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Report Card 2011

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Mount Holyoke College
College Sustainability Report Card 2011

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A-
Mount Holyoke College

School details:

  Grade higher than last year

 

Endowment: $559 million as of March 31, 2010

Location: South Hadley, Massachusetts

 

Campus Survey: Yes (see response)

Dining Survey: Yes (see response)

Endowment Survey: Yes (see response)

Student Survey: Yes (see response)

 

Please note: Data was collected in summer 2010 and may no longer be current.

 

Data compiled from survey responses, when available, and from independent research, when needed. For more information on data collection and evaluation, please see the  Methodology section.

 
Overall grade  
A -
The Environmental Stewardship Steering Committee works to implement sustainability programs in all realms of campus life and recently created the Green Living Council, a student program that promotes sustainability in residence halls. Multiple staff devote time to on-campus sustainability initiatives. The college regularly purchases Energy Star-qualified appliances, EPEAT-certified electronics, and environmentally preferable paper products.
Mount Holyoke has reduced greenhouse gas emissions by 21.8 percent since 2003 and is committed to further decrease emissions levels 10 percent below 1990 levels by 2020. The college has reduced building energy consumption by 8 percent since 2005 through measures such as energy management systems, lighting upgrades, and electric metering. A solar hot water system generates 141,000 BTUs of energy annually.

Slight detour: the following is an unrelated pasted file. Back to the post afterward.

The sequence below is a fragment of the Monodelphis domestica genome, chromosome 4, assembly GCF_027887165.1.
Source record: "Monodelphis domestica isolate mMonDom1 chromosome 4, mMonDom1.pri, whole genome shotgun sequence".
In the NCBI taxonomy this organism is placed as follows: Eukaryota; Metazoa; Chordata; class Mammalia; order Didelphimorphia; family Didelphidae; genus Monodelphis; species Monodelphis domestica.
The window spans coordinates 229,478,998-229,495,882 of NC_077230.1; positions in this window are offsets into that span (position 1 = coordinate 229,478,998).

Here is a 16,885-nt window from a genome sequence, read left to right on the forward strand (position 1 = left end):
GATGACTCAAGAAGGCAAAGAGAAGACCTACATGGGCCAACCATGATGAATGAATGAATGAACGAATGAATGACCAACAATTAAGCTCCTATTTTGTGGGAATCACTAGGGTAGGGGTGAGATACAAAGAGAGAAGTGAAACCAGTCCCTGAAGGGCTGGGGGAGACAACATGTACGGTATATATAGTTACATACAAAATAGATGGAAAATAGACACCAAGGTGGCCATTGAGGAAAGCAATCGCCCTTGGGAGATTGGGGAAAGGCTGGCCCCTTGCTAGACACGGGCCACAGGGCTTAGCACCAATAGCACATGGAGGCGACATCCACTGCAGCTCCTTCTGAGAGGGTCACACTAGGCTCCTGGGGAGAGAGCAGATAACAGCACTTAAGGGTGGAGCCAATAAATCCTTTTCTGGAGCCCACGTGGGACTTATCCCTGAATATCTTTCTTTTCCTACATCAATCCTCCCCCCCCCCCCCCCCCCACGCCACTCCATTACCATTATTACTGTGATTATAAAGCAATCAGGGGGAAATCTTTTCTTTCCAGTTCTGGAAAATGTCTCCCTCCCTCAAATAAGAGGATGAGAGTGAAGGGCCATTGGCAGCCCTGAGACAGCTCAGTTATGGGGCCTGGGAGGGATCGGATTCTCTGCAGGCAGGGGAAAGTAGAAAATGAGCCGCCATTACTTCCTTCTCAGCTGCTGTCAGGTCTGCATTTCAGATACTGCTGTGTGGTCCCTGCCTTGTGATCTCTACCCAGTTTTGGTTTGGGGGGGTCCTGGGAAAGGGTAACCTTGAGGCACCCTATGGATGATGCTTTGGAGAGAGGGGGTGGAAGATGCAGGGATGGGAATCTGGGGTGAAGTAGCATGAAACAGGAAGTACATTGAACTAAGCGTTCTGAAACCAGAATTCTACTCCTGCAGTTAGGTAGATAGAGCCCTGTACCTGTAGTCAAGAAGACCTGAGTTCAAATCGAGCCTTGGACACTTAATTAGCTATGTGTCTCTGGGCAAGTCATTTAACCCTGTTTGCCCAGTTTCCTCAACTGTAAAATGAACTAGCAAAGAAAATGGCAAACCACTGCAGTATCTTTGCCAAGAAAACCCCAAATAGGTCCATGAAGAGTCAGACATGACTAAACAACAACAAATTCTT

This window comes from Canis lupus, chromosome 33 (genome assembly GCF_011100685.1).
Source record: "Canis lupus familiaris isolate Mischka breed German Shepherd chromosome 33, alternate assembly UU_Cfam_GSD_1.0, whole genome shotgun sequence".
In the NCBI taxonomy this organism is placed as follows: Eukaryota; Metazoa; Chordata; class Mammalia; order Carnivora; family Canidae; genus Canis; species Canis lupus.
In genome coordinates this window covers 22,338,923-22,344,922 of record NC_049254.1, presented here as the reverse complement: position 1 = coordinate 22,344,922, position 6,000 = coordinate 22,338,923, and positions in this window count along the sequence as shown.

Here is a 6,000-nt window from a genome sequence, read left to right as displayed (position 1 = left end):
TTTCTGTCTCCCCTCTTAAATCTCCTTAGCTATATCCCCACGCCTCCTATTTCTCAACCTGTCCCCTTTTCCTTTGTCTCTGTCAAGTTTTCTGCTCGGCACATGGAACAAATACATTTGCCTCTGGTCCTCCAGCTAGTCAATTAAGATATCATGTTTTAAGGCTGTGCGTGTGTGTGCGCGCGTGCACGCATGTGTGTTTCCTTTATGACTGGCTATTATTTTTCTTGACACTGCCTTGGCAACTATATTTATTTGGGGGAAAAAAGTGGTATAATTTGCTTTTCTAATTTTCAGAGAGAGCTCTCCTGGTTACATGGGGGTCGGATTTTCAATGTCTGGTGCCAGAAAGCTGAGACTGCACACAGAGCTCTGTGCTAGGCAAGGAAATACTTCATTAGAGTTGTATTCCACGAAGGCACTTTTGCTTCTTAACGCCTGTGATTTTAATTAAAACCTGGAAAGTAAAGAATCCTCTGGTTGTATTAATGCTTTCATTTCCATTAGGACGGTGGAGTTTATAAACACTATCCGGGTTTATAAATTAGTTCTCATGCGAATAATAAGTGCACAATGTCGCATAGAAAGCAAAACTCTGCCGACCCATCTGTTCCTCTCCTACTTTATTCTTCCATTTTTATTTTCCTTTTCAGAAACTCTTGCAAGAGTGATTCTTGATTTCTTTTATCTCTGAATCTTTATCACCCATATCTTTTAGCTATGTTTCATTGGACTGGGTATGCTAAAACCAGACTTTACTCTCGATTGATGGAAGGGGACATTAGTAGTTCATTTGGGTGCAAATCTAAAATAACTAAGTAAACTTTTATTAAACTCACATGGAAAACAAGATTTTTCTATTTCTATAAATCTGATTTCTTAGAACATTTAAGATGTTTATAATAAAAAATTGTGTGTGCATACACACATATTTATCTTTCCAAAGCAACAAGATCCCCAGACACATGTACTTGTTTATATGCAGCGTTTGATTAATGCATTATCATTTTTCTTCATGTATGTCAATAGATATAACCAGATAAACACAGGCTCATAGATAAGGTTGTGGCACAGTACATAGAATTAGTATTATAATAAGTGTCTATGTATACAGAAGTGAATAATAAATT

Dining services spends approximately 20 percent of its food budget on local products. Organic, vegetarian-fed, and hormone- and antibiotic-free food items are served on campus, as is sustainably harvested seafood. Fair trade coffee is available, and students receive a 10 percent discount for bringing a reusable mug. Pre- and postconsumer food waste is composted at all meals, and electronics are recycled in addition to traditional materials.
Mount Holyoke designs new construction projects to meet LEED Silver standards or the equivalent. The college currently has five LEED-certified buildings, including a Gold-level residence hall. Annual water consumption has been reduced by more than three million gallons due to measures such as weather-informed irrigation and the campus-wide installation of water-saving washing machines and low-flow faucets.
The student-run Environmental Action Coalition works to promote environmental stewardship, and the Food Justice Society hosts sustainability-themed potlucks, film screenings, and field trips to local farms. Four paid eco-reps and members of the Green Living Council work to develop education programs focused on green living within residence halls. Since 1989, the Kill-a-Watt Energy Conservation Competition has saved more than 30 million kilowatt-hours of electricity in residence halls.
All members of the school community have free access to local public transportation. The college provides shuttle service to local grocery stores and malls and runs LyonShare, a car-sharing program. The campus fleet contains three electric vehicles and two hybrids.
The college only makes asset allocation information available on a password-protected website to all members of the school community, including faculty, staff, students, and alumnae.
The college aims to optimize investment returns, and the endowment has a small allocation to community development loan funds and to socially responsible mutual funds.
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The college is unable to vote proxies, as the entire endowment is invested in mutual funds or other commingled investment vehicles.
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